Round 2

UPDATED: State Board delays action on testing waivers

Updated at noon to include information about a new motion to eliminate penalties to districts with low testing participation rates.

The State Board of Education voted 5-1 Wednesday to delay action on testing waiver requests it has received from 20 districts. The board also voted to end penalties for districts whose test participation rates fall below required levels because of parents opting out.

The practical effect of the first vote is that those districts will have no legal justification not to give tests as scheduled in March. The motion specified that the board will reconsider the waiver issue at either its next regular meeting in March, or a special meeting if members decide to call one.

Today’s delay keeps alive controversy and the confusion kicked off when the board voted 4-3 in January to allow districts to seek waivers from the first part of the state’s new language arts and math tests, due to be given next month.

That January motion, made by new Republican member Steve Durham of Colorado Springs, directed education Commissioner Robert Hammond to grant waivers that applied for such exemptions. The motion passed despite cautions from Hammond and Department of Education staff that the two portions of the tests can’t be separated.

Senior Assistant Attorney General Tony Dyl also told the board in January it didn’t have the authority to grant waivers. Hammond said then he wouldn’t issue waivers until he’d received formal advice from the attorney general’s office. That advice came last week, when Attorney General Cynthia Coffman issued her formal opinion concluding that neither the board nor the department have the legal authority to grant testing waivers. Such an opinion has the force of law, unlike Dyl’s informal advice.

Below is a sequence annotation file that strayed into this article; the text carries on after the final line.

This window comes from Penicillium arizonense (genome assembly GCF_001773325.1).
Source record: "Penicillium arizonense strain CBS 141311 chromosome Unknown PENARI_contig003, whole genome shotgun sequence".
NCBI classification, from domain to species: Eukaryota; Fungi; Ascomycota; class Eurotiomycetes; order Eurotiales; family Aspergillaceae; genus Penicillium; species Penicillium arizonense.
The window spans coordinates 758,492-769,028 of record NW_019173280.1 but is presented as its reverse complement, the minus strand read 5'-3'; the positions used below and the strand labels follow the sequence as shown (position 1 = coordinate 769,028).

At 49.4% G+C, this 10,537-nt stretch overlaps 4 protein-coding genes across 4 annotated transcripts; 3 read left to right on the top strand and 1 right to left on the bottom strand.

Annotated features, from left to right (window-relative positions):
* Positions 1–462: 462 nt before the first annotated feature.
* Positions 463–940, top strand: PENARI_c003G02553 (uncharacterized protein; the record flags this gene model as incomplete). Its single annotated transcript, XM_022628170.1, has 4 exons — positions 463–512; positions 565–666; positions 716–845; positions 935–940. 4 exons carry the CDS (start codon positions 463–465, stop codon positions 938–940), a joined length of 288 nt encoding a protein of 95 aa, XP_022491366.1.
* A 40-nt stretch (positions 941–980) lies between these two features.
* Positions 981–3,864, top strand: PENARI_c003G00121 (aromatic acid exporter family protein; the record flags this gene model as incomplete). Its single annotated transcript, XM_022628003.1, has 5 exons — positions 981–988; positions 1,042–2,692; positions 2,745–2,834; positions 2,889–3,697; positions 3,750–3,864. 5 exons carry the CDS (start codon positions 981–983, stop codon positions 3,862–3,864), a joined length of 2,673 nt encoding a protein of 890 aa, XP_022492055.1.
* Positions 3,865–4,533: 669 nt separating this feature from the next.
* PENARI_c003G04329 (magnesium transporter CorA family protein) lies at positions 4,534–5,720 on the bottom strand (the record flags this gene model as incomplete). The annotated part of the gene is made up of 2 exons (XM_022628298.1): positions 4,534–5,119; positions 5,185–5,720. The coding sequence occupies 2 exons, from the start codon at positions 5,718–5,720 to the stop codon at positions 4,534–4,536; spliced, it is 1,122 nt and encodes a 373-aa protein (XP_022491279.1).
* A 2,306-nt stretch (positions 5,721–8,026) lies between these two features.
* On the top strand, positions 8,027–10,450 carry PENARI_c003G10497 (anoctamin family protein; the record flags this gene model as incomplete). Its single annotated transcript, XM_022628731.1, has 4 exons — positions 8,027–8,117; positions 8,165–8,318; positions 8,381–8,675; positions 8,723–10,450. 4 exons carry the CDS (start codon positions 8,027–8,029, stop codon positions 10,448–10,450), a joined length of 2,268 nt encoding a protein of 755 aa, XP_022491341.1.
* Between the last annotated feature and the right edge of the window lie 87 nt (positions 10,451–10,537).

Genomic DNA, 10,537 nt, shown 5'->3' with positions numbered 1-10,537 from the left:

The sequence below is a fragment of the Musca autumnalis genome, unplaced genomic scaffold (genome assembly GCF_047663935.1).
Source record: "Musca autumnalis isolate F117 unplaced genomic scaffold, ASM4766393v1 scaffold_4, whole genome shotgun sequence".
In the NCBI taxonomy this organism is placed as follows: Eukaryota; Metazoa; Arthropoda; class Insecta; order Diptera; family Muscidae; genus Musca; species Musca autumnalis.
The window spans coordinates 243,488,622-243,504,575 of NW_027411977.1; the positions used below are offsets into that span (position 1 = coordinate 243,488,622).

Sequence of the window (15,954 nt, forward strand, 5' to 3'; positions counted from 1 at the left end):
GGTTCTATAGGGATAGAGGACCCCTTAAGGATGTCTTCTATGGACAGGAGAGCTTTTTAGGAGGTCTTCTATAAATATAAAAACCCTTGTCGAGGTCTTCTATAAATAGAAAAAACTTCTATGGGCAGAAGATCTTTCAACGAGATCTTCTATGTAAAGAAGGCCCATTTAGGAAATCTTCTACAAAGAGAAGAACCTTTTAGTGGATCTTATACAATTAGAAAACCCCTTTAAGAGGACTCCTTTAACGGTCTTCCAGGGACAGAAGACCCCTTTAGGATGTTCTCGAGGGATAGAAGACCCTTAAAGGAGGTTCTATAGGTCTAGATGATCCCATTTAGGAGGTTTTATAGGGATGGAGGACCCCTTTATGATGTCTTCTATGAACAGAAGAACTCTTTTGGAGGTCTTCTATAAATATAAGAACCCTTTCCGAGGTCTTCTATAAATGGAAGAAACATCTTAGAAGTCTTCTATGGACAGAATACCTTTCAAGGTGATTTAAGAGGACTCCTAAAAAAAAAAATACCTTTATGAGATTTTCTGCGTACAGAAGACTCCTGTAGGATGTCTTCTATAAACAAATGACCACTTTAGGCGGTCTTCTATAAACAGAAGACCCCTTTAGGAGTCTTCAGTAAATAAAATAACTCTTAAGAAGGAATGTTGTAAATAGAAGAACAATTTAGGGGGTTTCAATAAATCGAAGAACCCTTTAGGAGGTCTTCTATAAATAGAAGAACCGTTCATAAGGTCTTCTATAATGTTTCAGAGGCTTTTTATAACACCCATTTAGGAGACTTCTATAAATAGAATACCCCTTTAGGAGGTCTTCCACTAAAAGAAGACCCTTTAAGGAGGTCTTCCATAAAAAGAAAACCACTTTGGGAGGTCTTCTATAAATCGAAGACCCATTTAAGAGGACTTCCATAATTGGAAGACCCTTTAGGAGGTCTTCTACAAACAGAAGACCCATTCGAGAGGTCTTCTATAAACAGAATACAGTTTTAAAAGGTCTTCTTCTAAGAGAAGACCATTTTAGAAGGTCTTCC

Second resolution adds more complications

The board also created a new element of uncertainty Wednesday by passing a separate motion that seeks to exempt districts from any penalty if fewer than 95 percent of students participate in testing this spring because of parents opting out. The vote was 4-2.

As with the board’s original waiver vote in January, the vote’s legal effect is unclear. “This motion probably would violate the terms” in the state’s accountability agreement with the U.S. Department of Education, said Dyl.

“That does cause us a problem with the feds,” said Hammond, an issue that could “force me to ask for another opinion from the attorney general’s office.”

The federal NCLB law requires that all students in specified grades undergo annual testing in language arts and math. The federal government requires 95 percent participation and requires states to impose penalties on districts that fail to meet that threshold in two or more tests.

Colorado’s current penalty is a reduction in accreditation ratings for districts that don’t comply.

Explaining what would happen in light of the board vote, Deputy Commissioner Keith Owen said, “You’d have to submit an amendment to the feds … negotiate that amendment and see if they would approve it.” A possible amendment would propose a different penalty than loss of accreditation status.

Board members Durham and Democrat Valentina Flores of Denver argued for the motion. “We can’t hold districts liable for what parents want,” said Flores, hinting at the possibility of increased numbers of parents opting students out of tests this spring.

Durham argued that eliminating the current penalty is needed “so that pressure on parents hopefully will be eliminated.” He alleged that some districts and administrators put inappropriate pressure on parents to have students take tests.

The board’s one-hour discussion of testing waivers and the participation penalty was marked by some confusion.